VWO Vanguard FTSE Emerging Market ETF, update, EEM

The usual then – July 8, 2011 – and now charts;

vwo july 8 2011vwo aug 23 2013

This is not a well known ETF but it does represent the emerging markets well. If it is true that a banker is someone who will lend you money when the sun shines, but asks for back as soon as it might start to rain, then the emerging market countries are the real recipients of such policies. But it all takes a lot of time so this is nothing more than a roadmap. Even so it is a correct roadmap so far so, perhaps that will stay that way. At the time of writing it was not clear yet if the large B-wave would have two equal parts or  parts that relate to each other by about  1 to 0.62. The latter proved to be the correct choice.  We are in a large C wave which will unfold as a 5-wave affaire if history repeats. We are presently in wave 3 so things could get nasty fast. Stay away for a few more years.

See also EEM etf from May 12, 2012 and now;

eem may 2012eem aug 23 2013

EEM, Ishares Emerging Markets

eem may 2012

We correctly (within a single dollar) anticipated the high point of the “right shoulder” and the subsequent drop (so far at least). So it is a good time to have another look. In EW terms the Great Recession drop was wave A, the very large rebound wave B that did not double–top by a mere $5 or so, and now we are in wave C. Wave C should unfold in 5 separate waves so that the entire structure becomes a flat, which, as the name more or less suggests is a mostly sideways structure which subdivides as a 3-3-5. The C-wave, more often than not is the longest, perhaps as a result of the investor having to go through the same humiliating experience twice, usually having learned nothing the first time which gives the structure a slightly downward skew.

EW , which, for the most part, is pattern recognition does not use the H&S pattern as such. It, the H&S pattern, has its origins in the DOW theory, but a pattern is a pattern and the predictive value is recognizing it before everybody else does. Using this in the above chart we have draw the “neckline” horizontally at about $35. Neckline is a bit of a misnomer, armpit line would describe it better. In any event that is the level of support, when it is broken there is a void underneath and the stock should drop by an amount equal to the amount the head sticks out above the neckline. In this case that is at the $20 level. EW has the point of recognition which is where the bulls realise that the are barking up the wrong tree. This point usually lies at the mid-point of the 3d wave. Whatever approach one prefers, all hell should break lose at about $34. Add it all up one should look for a target between $20 and $10 and a time of arrival between early 2013 and 2014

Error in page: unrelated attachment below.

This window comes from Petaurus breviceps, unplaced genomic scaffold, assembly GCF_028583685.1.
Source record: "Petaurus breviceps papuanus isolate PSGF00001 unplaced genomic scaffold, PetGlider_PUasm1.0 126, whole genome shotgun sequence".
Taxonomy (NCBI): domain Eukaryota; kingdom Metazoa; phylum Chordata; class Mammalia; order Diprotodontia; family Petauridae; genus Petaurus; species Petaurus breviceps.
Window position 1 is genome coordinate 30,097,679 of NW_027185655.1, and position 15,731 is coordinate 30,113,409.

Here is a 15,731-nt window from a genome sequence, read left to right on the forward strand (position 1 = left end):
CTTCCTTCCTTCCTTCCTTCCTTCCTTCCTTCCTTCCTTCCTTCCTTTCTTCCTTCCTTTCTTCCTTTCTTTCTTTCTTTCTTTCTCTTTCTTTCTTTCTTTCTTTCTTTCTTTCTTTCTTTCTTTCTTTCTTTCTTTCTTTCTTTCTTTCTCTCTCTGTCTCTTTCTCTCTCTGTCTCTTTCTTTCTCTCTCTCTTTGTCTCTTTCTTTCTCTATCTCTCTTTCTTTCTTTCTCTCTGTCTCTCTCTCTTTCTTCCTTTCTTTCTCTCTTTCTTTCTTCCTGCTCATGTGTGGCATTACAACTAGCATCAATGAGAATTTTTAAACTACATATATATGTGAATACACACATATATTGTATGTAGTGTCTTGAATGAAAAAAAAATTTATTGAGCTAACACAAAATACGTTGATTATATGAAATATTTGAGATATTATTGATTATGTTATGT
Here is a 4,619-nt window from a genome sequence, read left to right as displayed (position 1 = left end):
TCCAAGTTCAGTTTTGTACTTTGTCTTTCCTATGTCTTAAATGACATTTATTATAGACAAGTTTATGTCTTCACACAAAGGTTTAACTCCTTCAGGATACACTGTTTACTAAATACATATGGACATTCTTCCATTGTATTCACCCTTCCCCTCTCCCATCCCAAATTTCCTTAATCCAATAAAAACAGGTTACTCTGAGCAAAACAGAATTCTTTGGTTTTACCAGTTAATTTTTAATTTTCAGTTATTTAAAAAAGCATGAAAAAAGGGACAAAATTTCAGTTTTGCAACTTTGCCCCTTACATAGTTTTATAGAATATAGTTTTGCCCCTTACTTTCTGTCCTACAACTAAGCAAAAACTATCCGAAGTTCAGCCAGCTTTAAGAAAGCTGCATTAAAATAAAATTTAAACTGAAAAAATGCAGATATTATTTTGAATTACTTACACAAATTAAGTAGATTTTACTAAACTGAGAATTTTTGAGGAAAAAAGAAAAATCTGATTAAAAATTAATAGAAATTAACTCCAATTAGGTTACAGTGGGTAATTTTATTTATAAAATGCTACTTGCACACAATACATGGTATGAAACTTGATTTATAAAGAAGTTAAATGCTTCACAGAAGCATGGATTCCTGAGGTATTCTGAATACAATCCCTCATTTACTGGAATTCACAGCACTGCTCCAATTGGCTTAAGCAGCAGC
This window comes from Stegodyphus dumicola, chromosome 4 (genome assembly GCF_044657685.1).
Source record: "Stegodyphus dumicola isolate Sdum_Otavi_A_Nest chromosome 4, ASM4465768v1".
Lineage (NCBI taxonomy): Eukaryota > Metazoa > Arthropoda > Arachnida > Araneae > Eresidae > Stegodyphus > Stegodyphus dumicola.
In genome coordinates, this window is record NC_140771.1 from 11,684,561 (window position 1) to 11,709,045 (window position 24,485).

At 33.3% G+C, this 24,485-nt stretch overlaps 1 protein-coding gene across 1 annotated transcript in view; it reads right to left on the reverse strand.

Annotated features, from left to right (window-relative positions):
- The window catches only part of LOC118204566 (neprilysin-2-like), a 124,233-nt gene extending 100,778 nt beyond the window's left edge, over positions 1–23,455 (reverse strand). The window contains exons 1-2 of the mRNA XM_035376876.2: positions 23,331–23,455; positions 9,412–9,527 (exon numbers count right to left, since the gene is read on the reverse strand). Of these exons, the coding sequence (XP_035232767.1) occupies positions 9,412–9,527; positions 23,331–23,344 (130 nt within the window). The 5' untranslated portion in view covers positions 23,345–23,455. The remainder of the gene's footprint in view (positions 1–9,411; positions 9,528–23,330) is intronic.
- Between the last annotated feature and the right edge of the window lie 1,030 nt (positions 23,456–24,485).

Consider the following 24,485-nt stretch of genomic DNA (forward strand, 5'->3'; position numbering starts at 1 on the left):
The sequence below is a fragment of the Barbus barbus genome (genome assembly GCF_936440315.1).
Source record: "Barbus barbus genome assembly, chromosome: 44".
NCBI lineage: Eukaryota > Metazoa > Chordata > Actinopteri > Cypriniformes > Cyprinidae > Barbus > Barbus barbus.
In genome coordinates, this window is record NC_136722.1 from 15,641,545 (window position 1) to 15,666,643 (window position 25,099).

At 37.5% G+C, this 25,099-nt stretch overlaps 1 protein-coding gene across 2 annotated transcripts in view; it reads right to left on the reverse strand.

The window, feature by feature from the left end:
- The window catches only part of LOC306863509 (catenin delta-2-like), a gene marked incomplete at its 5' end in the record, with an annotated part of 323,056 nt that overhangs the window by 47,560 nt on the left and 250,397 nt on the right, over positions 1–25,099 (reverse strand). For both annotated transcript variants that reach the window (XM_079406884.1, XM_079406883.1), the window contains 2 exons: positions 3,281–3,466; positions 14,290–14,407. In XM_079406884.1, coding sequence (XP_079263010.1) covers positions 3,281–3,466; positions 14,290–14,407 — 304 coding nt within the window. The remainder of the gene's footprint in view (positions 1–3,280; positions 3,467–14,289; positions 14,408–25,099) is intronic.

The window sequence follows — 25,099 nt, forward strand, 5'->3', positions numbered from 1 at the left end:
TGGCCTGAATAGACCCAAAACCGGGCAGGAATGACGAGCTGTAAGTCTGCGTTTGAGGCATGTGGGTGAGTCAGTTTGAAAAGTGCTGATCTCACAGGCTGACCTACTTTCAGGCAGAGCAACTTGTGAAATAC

For those that are interested, it is possible to scroll down two blogs and enlarge the chart of the TSX60 Capped index. It can then be dragged up (takes a little dexterity) and then put next to this chart when that too is enlarged. After playing around with those two charts for a little while one is tempted to conclude that Canada too is an emerging market, or alternatively and more kindly, that the world has become one.

EEM Emerging Markets ETF

eem feb 2012

The EEM has followed our script precisely, perhaps it will continue to do so (see various previous blogs). One can argue about certain minor details in the above count, but in the main it looks pretty acceptable. 5 down with a nice little triangle in the 4th wave position for Wave 1 down, taking back about 34% of the preceding rally and then an A-B-C in which C is vector equal to A, retraces roughly 62%, and moves right back to the 4th wave (highest point in the triangle). The RSI and the MACD are both topping. Somewhere around here this ETF should turn down.

The XEM, the Can $ equivalent, has pretty well followed the same pattern, shown below without annotations.

xem feb 2012

EEM , XEM Emerging markets

From previous blogs (Jan 22, 2011) we had this set of charts. The EEM is an ETF in US$ and the XOM is in Canadian dollars;

eem 2011 xem 2011


Today they look like this:

eem aug 2011 xem aug 2011

The EEM topped 3/4 months later than expected but added only 2 or 3 dollars but we are down 24%. The XEM did not go higher but did sort of triple top, it is down slightly less but seems to be doing it more rapidly. If history repeats itself emerging markets could decimate your portfolio, not because they are inferior but because they are less liquid.